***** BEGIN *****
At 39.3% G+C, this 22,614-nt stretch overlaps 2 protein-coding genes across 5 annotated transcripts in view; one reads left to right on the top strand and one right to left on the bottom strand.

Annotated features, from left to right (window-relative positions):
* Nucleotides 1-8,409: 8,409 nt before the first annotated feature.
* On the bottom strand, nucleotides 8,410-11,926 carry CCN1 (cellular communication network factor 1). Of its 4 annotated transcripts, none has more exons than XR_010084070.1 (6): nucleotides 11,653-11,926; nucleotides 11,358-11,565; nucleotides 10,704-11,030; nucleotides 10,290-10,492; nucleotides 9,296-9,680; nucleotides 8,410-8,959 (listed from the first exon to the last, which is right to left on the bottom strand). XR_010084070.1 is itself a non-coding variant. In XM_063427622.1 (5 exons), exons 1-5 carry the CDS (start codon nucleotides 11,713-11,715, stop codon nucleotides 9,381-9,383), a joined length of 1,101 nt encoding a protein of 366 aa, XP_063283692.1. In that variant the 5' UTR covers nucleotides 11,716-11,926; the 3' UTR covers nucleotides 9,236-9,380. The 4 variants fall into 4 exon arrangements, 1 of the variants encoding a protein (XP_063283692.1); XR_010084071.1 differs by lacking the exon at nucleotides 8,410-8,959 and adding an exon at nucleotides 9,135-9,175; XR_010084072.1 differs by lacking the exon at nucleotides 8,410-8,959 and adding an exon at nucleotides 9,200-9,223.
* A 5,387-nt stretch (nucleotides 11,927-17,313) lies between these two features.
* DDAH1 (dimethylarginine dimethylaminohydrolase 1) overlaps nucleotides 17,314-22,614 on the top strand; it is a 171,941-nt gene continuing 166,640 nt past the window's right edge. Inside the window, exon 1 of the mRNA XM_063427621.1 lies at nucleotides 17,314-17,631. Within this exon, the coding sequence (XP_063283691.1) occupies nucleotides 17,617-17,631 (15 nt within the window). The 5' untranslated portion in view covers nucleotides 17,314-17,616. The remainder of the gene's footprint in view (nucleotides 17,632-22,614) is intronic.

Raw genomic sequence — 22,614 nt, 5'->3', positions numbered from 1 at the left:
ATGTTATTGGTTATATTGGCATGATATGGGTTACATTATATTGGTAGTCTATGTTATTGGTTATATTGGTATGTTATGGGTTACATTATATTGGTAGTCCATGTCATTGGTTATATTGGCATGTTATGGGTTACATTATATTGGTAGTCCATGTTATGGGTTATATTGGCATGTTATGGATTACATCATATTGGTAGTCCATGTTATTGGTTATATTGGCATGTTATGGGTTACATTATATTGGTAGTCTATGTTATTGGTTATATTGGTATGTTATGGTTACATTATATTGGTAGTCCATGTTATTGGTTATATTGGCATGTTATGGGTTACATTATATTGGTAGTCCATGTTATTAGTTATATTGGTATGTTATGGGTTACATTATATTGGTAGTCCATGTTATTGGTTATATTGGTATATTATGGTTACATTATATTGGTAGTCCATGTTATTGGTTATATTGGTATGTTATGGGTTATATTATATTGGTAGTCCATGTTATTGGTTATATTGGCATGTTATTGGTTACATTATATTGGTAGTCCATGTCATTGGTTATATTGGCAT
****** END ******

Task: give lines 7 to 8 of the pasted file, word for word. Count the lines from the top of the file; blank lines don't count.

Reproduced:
Raw genomic sequence — 22,614 nt, 5'->3', positions numbered from 1 at the left:
ATGTTATTGGTTATATTGGCATGATATGGGTTACATTATATTGGTAGTCTATGTTATTGGTTATATTGGTATGTTATGGGTTACATTATATTGGTAGTCCATGTCATTGGTTATATTGGCATGTTATGGGTTACATTATATTGGTAGTCCATGTTATGGGTTATATTGGCATGTTATGGATTACATCATATTGGTAGTCCATGTTATTGGTTATATTGGCATGTTATGGGTTACATTATATTGGTAGTCTATGTTATTGGTTATATTGGTATGTTATGGTTACATTATATTGGTAGTCCATGTTATTGGTTATATTGGCATGTTATGGGTTACATTATATTGGTAGTCCATGTTATTAGTTATATTGGTATGTTATGGGTTACATTATATTGGTAGTCCATGTTATTGGTTATATTGGTATATTATGGTTACATTATATTGGTAGTCCATGTTATTGGTTATATTGGTATGTTATGGGTTATATTATATTGGTAGTCCATGTTATTGGTTATATTGGCATGTTATTGGTTACATTATATTGGTAGTCCATGTCATTGGTTATATTGGCAT